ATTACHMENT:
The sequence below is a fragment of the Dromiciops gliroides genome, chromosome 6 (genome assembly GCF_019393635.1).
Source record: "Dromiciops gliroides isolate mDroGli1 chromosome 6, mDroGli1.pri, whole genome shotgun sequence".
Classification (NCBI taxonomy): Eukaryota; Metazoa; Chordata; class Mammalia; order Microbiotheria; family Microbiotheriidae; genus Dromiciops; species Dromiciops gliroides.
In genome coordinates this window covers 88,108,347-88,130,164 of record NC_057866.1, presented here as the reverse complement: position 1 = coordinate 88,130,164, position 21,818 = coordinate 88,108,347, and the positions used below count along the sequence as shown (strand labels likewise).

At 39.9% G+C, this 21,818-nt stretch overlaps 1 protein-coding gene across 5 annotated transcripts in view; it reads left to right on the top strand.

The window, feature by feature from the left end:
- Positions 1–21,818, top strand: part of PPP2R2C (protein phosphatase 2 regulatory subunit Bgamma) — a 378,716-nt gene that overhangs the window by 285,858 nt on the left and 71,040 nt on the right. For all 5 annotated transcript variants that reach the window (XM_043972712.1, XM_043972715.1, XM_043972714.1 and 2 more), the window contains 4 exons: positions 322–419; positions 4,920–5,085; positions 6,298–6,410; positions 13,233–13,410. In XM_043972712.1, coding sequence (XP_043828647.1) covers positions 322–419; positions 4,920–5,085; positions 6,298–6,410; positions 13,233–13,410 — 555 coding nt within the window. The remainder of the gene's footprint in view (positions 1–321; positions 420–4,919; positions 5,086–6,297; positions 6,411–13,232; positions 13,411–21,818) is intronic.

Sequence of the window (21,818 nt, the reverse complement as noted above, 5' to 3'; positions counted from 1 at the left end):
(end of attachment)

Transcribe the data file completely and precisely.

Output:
The sequence below is a fragment of the Dromiciops gliroides genome, chromosome 6 (genome assembly GCF_019393635.1).
Source record: "Dromiciops gliroides isolate mDroGli1 chromosome 6, mDroGli1.pri, whole genome shotgun sequence".
Classification (NCBI taxonomy): Eukaryota; Metazoa; Chordata; class Mammalia; order Microbiotheria; family Microbiotheriidae; genus Dromiciops; species Dromiciops gliroides.
In genome coordinates this window covers 88,108,347-88,130,164 of record NC_057866.1, presented here as the reverse complement: position 1 = coordinate 88,130,164, position 21,818 = coordinate 88,108,347, and the positions used below count along the sequence as shown (strand labels likewise).

At 39.9% G+C, this 21,818-nt stretch overlaps 1 protein-coding gene across 5 annotated transcripts in view; it reads left to right on the top strand.

The window, feature by feature from the left end:
- Positions 1–21,818, top strand: part of PPP2R2C (protein phosphatase 2 regulatory subunit Bgamma) — a 378,716-nt gene that overhangs the window by 285,858 nt on the left and 71,040 nt on the right. For all 5 annotated transcript variants that reach the window (XM_043972712.1, XM_043972715.1, XM_043972714.1 and 2 more), the window contains 4 exons: positions 322–419; positions 4,920–5,085; positions 6,298–6,410; positions 13,233–13,410. In XM_043972712.1, coding sequence (XP_043828647.1) covers positions 322–419; positions 4,920–5,085; positions 6,298–6,410; positions 13,233–13,410 — 555 coding nt within the window. The remainder of the gene's footprint in view (positions 1–321; positions 420–4,919; positions 5,086–6,297; positions 6,411–13,232; positions 13,411–21,818) is intronic.

Sequence of the window (21,818 nt, the reverse complement as noted above, 5' to 3'; positions counted from 1 at the left end):